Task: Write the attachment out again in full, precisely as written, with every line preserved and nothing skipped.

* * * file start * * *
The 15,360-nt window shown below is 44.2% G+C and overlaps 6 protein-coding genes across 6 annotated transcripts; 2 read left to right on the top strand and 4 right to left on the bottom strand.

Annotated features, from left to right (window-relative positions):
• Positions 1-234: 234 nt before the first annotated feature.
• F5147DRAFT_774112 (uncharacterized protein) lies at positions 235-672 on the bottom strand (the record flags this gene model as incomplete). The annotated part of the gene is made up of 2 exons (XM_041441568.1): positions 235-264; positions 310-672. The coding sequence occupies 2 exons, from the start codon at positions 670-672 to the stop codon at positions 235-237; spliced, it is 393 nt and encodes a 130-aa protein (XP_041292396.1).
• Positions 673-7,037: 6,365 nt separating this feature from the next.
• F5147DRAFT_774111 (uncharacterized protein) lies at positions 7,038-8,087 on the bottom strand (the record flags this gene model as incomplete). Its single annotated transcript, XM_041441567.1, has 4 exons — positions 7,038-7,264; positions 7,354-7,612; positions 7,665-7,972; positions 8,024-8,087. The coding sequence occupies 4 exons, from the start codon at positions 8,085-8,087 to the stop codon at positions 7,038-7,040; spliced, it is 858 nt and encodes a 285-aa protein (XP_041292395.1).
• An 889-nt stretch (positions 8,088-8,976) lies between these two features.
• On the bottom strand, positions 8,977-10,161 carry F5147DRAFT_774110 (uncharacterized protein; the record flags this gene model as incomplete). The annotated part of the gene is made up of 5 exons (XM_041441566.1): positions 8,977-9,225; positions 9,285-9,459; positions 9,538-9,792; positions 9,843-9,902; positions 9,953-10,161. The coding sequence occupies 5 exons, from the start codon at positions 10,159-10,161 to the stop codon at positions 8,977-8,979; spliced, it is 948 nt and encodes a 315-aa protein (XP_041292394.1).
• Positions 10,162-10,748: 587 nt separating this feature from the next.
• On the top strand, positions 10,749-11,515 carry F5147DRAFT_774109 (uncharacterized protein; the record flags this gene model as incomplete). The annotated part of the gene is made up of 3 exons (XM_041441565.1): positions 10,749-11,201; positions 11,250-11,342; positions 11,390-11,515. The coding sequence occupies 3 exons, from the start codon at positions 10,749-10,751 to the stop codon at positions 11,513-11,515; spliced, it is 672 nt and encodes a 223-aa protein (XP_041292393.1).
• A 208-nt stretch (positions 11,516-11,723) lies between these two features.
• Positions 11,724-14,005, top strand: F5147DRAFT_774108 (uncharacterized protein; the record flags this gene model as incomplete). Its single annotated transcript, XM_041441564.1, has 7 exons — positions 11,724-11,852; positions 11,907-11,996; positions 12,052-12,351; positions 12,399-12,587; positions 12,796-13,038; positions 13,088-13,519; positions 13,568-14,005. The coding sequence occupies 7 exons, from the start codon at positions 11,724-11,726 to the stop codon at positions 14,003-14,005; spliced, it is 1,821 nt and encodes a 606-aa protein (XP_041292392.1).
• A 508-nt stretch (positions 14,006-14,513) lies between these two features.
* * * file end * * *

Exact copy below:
The 15,360-nt window shown below is 44.2% G+C and overlaps 6 protein-coding genes across 6 annotated transcripts; 2 read left to right on the top strand and 4 right to left on the bottom strand.

Annotated features, from left to right (window-relative positions):
• Positions 1-234: 234 nt before the first annotated feature.
• F5147DRAFT_774112 (uncharacterized protein) lies at positions 235-672 on the bottom strand (the record flags this gene model as incomplete). The annotated part of the gene is made up of 2 exons (XM_041441568.1): positions 235-264; positions 310-672. The coding sequence occupies 2 exons, from the start codon at positions 670-672 to the stop codon at positions 235-237; spliced, it is 393 nt and encodes a 130-aa protein (XP_041292396.1).
• Positions 673-7,037: 6,365 nt separating this feature from the next.
• F5147DRAFT_774111 (uncharacterized protein) lies at positions 7,038-8,087 on the bottom strand (the record flags this gene model as incomplete). Its single annotated transcript, XM_041441567.1, has 4 exons — positions 7,038-7,264; positions 7,354-7,612; positions 7,665-7,972; positions 8,024-8,087. The coding sequence occupies 4 exons, from the start codon at positions 8,085-8,087 to the stop codon at positions 7,038-7,040; spliced, it is 858 nt and encodes a 285-aa protein (XP_041292395.1).
• An 889-nt stretch (positions 8,088-8,976) lies between these two features.
• On the bottom strand, positions 8,977-10,161 carry F5147DRAFT_774110 (uncharacterized protein; the record flags this gene model as incomplete). The annotated part of the gene is made up of 5 exons (XM_041441566.1): positions 8,977-9,225; positions 9,285-9,459; positions 9,538-9,792; positions 9,843-9,902; positions 9,953-10,161. The coding sequence occupies 5 exons, from the start codon at positions 10,159-10,161 to the stop codon at positions 8,977-8,979; spliced, it is 948 nt and encodes a 315-aa protein (XP_041292394.1).
• Positions 10,162-10,748: 587 nt separating this feature from the next.
• On the top strand, positions 10,749-11,515 carry F5147DRAFT_774109 (uncharacterized protein; the record flags this gene model as incomplete). The annotated part of the gene is made up of 3 exons (XM_041441565.1): positions 10,749-11,201; positions 11,250-11,342; positions 11,390-11,515. The coding sequence occupies 3 exons, from the start codon at positions 10,749-10,751 to the stop codon at positions 11,513-11,515; spliced, it is 672 nt and encodes a 223-aa protein (XP_041292393.1).
• A 208-nt stretch (positions 11,516-11,723) lies between these two features.
• Positions 11,724-14,005, top strand: F5147DRAFT_774108 (uncharacterized protein; the record flags this gene model as incomplete). Its single annotated transcript, XM_041441564.1, has 7 exons — positions 11,724-11,852; positions 11,907-11,996; positions 12,052-12,351; positions 12,399-12,587; positions 12,796-13,038; positions 13,088-13,519; positions 13,568-14,005. The coding sequence occupies 7 exons, from the start codon at positions 11,724-11,726 to the stop codon at positions 14,003-14,005; spliced, it is 1,821 nt and encodes a 606-aa protein (XP_041292392.1).
• A 508-nt stretch (positions 14,006-14,513) lies between these two features.